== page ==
Redox OS Scores A Massive Performance Boost For I/O

Written by Michael Larabel in Operating Systems on 3 March 2024 at 09:06 AM EST. 29 Comments
The Rust-written Redox OS is out with a new monthly status report to outline the enhancements made to this open-source operating system during the month of February.

Most excitingly is a big I/O performance improvement for RedoxFS via implementing records support. The status report explains of the I/O performance work for RedoxFS:
In order to separate the size of RedoxFS read/write operations from the disk block size, the concept of “records” was introduced, where the record size is a power of two multiple of the block size.

For large files, a record size of 128KiB was chosen, as this gives a good balance between sequential access and random access speeds.

As an anecdotal example, command start-up time for the first run of a large program is about 3 times faster than previously.

4lDO2 discovered a related optimization opportunity.

In the Rust standard library, the default buffer size for most built-in read/write APIs, including std::io::copy, is 8KiB.

If you copy a 30 MiB file with an 8 KiB buffer size, the process will take 3840 scheme call roundtrips to complete. This could take a long time if there are other processes competing for CPU time in the scheduler. This is because Redox doesn’t support direct context switching yet, and dd doesn’t use parallelized or batched I/O.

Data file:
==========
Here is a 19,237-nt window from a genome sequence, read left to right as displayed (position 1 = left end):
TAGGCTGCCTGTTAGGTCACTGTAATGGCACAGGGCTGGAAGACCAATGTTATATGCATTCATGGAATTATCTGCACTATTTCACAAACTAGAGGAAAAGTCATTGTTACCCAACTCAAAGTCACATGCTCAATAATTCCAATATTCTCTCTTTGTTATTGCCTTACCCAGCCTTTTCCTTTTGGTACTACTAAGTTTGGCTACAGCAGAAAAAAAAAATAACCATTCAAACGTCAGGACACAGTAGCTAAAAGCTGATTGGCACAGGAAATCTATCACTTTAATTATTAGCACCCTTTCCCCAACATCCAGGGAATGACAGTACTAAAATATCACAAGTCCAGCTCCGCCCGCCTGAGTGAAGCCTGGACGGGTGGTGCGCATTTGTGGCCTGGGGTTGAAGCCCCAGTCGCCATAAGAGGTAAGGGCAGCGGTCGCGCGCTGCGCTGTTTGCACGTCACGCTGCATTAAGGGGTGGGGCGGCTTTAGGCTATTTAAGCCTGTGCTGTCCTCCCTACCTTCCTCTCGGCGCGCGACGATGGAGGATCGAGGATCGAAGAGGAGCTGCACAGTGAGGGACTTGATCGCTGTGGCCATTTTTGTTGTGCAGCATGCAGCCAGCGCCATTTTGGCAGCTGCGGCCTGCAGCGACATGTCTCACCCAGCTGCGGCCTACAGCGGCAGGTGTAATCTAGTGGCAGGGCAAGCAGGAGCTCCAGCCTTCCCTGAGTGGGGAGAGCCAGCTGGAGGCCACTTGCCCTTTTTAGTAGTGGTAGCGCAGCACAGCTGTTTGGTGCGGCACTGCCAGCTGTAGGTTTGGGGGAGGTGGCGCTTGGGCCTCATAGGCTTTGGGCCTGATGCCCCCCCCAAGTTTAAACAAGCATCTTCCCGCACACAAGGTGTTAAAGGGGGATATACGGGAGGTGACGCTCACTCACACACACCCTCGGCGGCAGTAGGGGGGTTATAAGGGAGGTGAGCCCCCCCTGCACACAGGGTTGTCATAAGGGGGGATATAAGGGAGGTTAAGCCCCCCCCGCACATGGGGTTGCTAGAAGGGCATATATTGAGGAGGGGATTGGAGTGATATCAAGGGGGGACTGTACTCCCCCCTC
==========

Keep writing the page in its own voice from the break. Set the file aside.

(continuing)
Redox hasn’t yet specialized std::fs::copy, which uutils’s cp program uses directly. Linux and MacOSX have an optimization (fclonefileat/clone_file_range) that allows a larger buffer size, which can be optimized more aggressively.

We plan to implement this in relibc in the near future.

The record size optimization is an example of low-hanging fruit for performance improvements. We still have many other improvements planned, and will do our best to keep you up to date.

RedoxFS performance boost

RedoxFS in February also saw code clean-ups to the network driver and kernel, Relibc continues becoming more fruitful, Boxedwine is being ported as an older Wine downstream (Wine 1.8 to Wine 5.0 support) for running 16/32-bit Windows programs, an option to use the NVMe interface of QEMU, and other improvements.

More details on these latest RedoxOS Rust operating system happenings via
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Michael Larabel is the principal author of and founded the site in 2004 with a focus on enriching the Linux hardware experience. Michael has written more than 20,000 articles covering the state of Linux hardware support, Linux performance, graphics drivers, and other topics. Michael is also the lead developer of the Phoronix Test Suite, Phoromatic, and automated benchmarking software. He can be followed via Twitter, LinkedIn, or contacted via

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